Rain and insecurity in the global economy failed to dampen the spirit of the more than 324,000 enthusiastic visitors who attended the 52nd Salone Internazionale del Mobile, which took place in Milan in April.
Although there was a slight dip in attendance from previous years, the furniture fair remained active throughout the week, while displays in and around the city were more subdued. Euroluce, the biennial lighting expo, had the most to offer in terms of magic, creativity, and design integrity. The trend toward LEDs continues, and prototypes manufactured with 3D printing made a subtle yet impressive impact.
Numerous Pritzker Architecture Prize winners were represented, including furniture and products from Tadao Ando and Zaha Hadid, furniture by UNStudio, and lighting by Daniel Libeskind. Also on display was a photo-worthy presentation at Prada's exhibition space by Dutch architect Rem Koolhaas for Knoll. French architect Jean Nouvel’s homage to the way we work, titled “Office for Living,” was illustrated through various scenarios, including a home office, warehouse space, and open plan offices. While the mise-en-scène was impressive, the ideas presented were not exactly nouveau.
Across the board, companies scaled back, tweaking existing product lines, while numerous manufacturers presented reissues of classics such as Gino Sarfatti’s lights for Flos and Gio Ponti’s furniture for Molteni & C. And though many brands were content to just apply new color, pattern, or upholstery, there were still plenty of introductions of thoughtful chairs, tables, lighting, and sofas to be found. Here are a few of Contract’s picks for 2013:
“Alone together” is the new mantra when it comes to public space. Werner Aisslinger’s Bikini Island sectional seating system for Moroso consists of modular components that can work in unison or individually. Available in varying heights, offerings include a daybed, a sofa, a shelf unit, adjacent coffee tables, and plant holders, as well as curtains to provide privacy. The system could be specified for hotel lobbies or even an office
Dutch architects Ben van Berkel and Caroline Bos of UNStudio collaborated with Swedish manufacturer Offecct to create Studio, a new seating system. Designed with lobbies and waiting areas in mind, the modular, laminated wood unit comes upholstered in fabric or leather and consists of several versions, including the Studio Twin (shown at right), an ideal arrangement for an on-the-fly tête-à-tête.
The iconic American brand Knoll launched an unusual collaboration with Dutch architect Rem Koolhaas of OMA. The result is Tools for Life, a furniture collection that balances residential and contract needs, “supporting the ebb and flow of work and social life,” according to Knoll. The 04 Counter (shown) is a monumental stack of three rotating horizontal beams in concrete, leather, or patterned wood grain, which, when cantilevered, provides a place to gather or lean.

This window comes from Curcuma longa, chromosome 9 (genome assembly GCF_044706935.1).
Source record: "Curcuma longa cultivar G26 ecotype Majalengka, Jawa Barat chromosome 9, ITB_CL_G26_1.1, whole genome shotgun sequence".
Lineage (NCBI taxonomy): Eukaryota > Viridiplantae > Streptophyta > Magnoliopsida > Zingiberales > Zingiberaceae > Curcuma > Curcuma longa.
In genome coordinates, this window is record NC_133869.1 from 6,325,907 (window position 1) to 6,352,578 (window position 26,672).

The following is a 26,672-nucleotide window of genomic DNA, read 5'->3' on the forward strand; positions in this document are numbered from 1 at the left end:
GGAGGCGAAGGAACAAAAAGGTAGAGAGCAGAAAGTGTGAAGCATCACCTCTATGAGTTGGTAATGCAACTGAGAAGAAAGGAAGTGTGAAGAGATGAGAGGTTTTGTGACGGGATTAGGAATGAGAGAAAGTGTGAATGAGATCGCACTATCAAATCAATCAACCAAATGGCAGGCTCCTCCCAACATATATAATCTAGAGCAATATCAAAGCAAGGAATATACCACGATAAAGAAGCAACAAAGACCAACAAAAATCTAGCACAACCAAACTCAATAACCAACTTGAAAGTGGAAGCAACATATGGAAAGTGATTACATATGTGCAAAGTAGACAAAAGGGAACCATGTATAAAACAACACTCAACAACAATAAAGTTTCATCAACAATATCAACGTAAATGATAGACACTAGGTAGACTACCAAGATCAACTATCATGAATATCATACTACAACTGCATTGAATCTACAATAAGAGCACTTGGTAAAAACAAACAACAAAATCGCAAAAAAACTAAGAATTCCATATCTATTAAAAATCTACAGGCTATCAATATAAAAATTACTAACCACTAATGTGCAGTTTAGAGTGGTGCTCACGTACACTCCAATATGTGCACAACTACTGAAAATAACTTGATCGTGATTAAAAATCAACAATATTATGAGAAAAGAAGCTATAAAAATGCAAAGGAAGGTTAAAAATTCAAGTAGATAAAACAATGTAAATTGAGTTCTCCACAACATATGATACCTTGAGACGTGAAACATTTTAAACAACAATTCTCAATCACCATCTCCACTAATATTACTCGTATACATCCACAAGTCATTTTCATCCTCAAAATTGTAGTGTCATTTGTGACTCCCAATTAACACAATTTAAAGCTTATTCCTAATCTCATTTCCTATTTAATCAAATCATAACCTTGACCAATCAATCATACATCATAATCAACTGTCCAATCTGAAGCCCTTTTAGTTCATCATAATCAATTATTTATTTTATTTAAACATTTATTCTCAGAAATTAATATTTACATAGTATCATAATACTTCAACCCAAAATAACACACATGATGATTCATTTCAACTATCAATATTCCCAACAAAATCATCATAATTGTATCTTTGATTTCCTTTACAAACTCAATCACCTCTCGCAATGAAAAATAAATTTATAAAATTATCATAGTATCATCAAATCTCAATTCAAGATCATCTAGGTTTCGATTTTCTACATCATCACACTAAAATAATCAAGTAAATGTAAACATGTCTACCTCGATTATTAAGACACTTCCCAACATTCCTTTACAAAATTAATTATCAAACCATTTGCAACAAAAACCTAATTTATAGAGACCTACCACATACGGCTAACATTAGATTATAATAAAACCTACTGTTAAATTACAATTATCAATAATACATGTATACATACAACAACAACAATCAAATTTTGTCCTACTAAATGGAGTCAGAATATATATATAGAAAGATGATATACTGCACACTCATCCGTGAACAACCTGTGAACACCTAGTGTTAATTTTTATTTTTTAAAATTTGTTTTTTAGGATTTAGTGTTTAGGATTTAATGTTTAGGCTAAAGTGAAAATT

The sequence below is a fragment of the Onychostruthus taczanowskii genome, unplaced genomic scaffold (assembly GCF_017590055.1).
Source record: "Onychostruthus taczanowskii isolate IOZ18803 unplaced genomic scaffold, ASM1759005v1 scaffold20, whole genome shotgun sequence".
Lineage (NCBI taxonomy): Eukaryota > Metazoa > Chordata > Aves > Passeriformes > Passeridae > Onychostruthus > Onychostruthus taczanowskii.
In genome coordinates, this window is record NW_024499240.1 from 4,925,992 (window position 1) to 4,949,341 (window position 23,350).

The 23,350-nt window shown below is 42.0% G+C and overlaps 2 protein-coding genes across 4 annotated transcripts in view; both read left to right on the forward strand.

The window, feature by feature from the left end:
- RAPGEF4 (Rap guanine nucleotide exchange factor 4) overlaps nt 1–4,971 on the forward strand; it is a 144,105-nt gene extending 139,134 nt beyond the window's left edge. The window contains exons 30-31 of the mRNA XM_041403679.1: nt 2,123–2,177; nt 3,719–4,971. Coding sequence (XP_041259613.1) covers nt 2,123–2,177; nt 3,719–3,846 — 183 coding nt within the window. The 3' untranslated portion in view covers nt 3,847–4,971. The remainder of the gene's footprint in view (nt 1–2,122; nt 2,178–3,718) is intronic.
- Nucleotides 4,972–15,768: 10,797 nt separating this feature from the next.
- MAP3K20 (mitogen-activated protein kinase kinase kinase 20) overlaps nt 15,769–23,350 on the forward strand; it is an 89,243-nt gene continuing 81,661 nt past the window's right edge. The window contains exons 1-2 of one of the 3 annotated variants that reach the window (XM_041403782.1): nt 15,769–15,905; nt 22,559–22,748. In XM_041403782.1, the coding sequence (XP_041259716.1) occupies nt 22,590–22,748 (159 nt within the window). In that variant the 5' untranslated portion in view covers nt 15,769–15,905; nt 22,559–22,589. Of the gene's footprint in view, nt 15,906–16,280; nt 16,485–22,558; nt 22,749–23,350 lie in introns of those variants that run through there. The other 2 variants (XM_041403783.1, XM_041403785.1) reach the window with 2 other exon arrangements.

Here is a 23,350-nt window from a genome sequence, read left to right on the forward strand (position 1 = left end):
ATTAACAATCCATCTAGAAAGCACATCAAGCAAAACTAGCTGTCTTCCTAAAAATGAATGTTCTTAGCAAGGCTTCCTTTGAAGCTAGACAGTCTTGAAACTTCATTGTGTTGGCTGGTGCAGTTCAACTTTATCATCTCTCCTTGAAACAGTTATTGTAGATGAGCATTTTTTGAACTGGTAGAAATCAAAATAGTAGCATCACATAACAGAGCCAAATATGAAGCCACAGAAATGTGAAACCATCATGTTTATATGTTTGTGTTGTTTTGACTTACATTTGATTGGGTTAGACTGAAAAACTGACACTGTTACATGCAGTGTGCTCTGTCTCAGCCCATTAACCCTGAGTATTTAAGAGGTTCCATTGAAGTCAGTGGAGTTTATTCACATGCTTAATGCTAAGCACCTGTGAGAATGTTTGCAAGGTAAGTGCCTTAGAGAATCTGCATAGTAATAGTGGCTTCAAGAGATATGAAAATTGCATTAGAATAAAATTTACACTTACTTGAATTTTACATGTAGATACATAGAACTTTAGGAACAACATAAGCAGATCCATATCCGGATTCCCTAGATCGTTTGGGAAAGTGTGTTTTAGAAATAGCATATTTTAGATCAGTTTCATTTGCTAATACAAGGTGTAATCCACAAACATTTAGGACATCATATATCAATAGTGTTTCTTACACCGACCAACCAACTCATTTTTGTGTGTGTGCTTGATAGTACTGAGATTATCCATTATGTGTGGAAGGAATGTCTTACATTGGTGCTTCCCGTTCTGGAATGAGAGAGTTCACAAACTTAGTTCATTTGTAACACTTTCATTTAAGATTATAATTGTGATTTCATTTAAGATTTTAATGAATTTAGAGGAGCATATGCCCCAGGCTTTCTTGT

Japanese designer Tokujin Yoshioka’s Element Collection for Desalto features a chair and a range of tables made from black or white metal in a variety of finishes from oak veneer to opaque black glass. Inspired by Yoshioka’s “Crystalized Project” from 2007, the table’s angled central support appears to
Juggler Tony Duncan inspired London-based industrial designer Michael Anastassiades’ IC Lights for Flos. Offered in painted anthracite or
satin-finished brass, the opalescent glass sphere on the table lamp is strategically balanced off-center, while the sphere of the standing lamp (shown) is spot-on. Hanging and wall-mounted versions are also available.
The Dream Chair by Japanese starchitect Tadao Ando could be mistaken for sculpture if it weren’t so comfortable. Ando worked closely with Carl Hansen & Son, the Danish manufacturer of Hans Wegner’s iconic designs, on the engineering. Made from molded plywood and available in oak, walnut, or upholstered in fabric or leather, the chair beckons one to relax, perchance to dream.
The Knot lamp by German lighting legend Ingo Maurer is manufactured through a three-dimensional printing process from polyamide, steel, and aluminum and illuminated by LEDs. Although each lamp is identical in form, according to Maurer, “each possesses its own DNA.”
Milanese architect Carlotta de Bevilacqua teamed up with lighting designer Laura Pessoni on Scrittura, a “lighting alphabet” for Artemide using Bevilacqua’s own third-generation technology. Combining optics and color in a wall-mounted modular light,
the aluminum frame is embedded with nine LED lights and comes in four colors: red, green, blue, and white, with the potential to create numerous color combinations.
This year, Zaha Hadid launched seven product collections in Milan including Swirl Wall, a series of wall panels for Citco,
a Verona-based marble company. The three-dimensional
patterns—available in swirl (shown at left), lace, matrix, ridge, rift, and thorn—were
hand-carved on oversize
marble slabs. Only three copies of each panel will be available, adding a collector’s-only component to the series.
Spanish designer Patricia Urquiola created her utilitarian, multipurpose Clap chair for Kartell in green, blue, beige, white, or red upholstered fabric with a molded nylon frame in red, white, or black. The chair works well in tech conference rooms or retail shops alike.